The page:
There have been two dramatic transformations in investing over the course of the last few decades. The first was a massive transition from individual to institutional investing. In the 90s it was assumed that most of the owners of a new growth tech stock were individual investors, the ones who would call up their Schwab broker and ask to get a piece of an IPO. Those were the people who were willing to take risks, those who were excited about new things. The institutions meanwhile would sit back and wait for the business to develop. Retail stock trading was deregulated in the late 70s and by the early 90s there was a dramatic reduction in commissions that made it possible for many more individuals to participate in the stock market. If we observe what happened in the past 30 years there’s been a massive re-consolidation of individual investor capital into institutions. We experienced a transition away into mutual funds at first and most recently into ETFs.
The second gigantic transition we’ve seen is Active Management into Passive Management. Active Management being managed portfolios, and Passive Management being index funds. This year, for the first time in history, more money is managed passively than actively. We’ve witnessed an order of magnitude transformation on both axis’: institutional to individual investing and active to passive investment management. These two trends lead us to the stagnation thesis which prompts us to ask ourselves what do we get in a stock market in which most of the money is managed by: (1) large institutions (2) passive institutions? We get a re-enforcement of the status quo.
In an interview Marc Andreesen responded to this thesis with a two-part question: are there going to be new things in the world and if so where will they come from? We’re not going to get space travel, AI, and advanced medications by continuing to support a circular market structure that is engineered to reinforce the status quo and feed back capital into the same companies. We’re not going to get the innovation we’re looking for from the companies these index funds invest in.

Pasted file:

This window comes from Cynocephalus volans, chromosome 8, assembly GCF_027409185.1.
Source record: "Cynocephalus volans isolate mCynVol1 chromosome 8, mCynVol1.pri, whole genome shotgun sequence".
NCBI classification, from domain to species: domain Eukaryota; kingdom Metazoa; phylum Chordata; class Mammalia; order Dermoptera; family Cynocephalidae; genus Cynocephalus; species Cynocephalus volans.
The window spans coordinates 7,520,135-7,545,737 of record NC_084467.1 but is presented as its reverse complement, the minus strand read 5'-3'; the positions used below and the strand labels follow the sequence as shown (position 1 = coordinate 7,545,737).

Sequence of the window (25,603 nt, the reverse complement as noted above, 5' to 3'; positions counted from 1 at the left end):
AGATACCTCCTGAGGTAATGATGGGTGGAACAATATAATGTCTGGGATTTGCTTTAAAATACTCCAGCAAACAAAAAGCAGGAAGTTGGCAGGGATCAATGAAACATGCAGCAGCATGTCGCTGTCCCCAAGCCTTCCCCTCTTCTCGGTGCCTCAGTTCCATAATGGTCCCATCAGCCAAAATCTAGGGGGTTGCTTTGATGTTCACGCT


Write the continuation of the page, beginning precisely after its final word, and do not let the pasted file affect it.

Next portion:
The system as a whole is headed in the wrong direction. The precondition for everything is that there should actually be new things in the world and those are going to take the form of new companies and they’re not going to start as incumbents, and they’re not going to start off from the big holdings of index funds. The existing system is becoming so oriented towards stagnation that there’s just a huge opportunity towards new things.
Luckily, we are seeing sparks of consumer trends pushing towards the opposite direction. While baby boomers have been trained to embrace the passive only investing approach, young millennials and Gen Z consumers have enthusiastically embraced active investing. The reasons for this are manifold, but the psychology of American exceptionalism, coupled with a challenging path to financial progress for Gen Z are two of the largest secular trends pushing younger generations towards embracing more risk. Further, young consumers demand easy to navigate, mobile-first interfaces as well as transparency from their banks and financial partners. They want to deeply understand how their money is being invested and participate in the learnings that result from the process. This is a generation for whom “set and forget” investing just isn’t going to cut it, and legacy investment management vehicles provide neither the ease of use nor transparency they are looking for.
Crysp fits right into these trends by offering a new type of financial vehicle that combines the predictability and financial safety of passive investing with the personalization of active stock picking. As we continue to build our product and interview users in our invite-only beta we couldn’t be more excited to see this vision turning into a reality. While our users select stocks they want to invest in Crysp effectively builds a mini highly-personalized fund around each position, analyzing in real-time both macro and portfolio parameters.
Index investing ushered in a multi-trillion dollar industry, and while passive investing has never been accelerating faster, the opportunity for disruption has never been bigger. Index funds have identified the trends within this new generation of consumers and are trying to stay ahead of the curve by offering new financial vehicles such as Directing Indexing (sometimes called “Index 2.0”), and while these vehicles offer a higher level of personalization they do not offer the education, opportunity, and decision making that tomorrow’s consumers demand.
Stopping retail investors from losing money has always been my North Star, but the macro impact of accelerating innovation by re-engineering the stock market while we’re doing it is a mission I could not be more proud to be taking on.
p.s. - this piece includes several quotes from Marc and his team @ a16z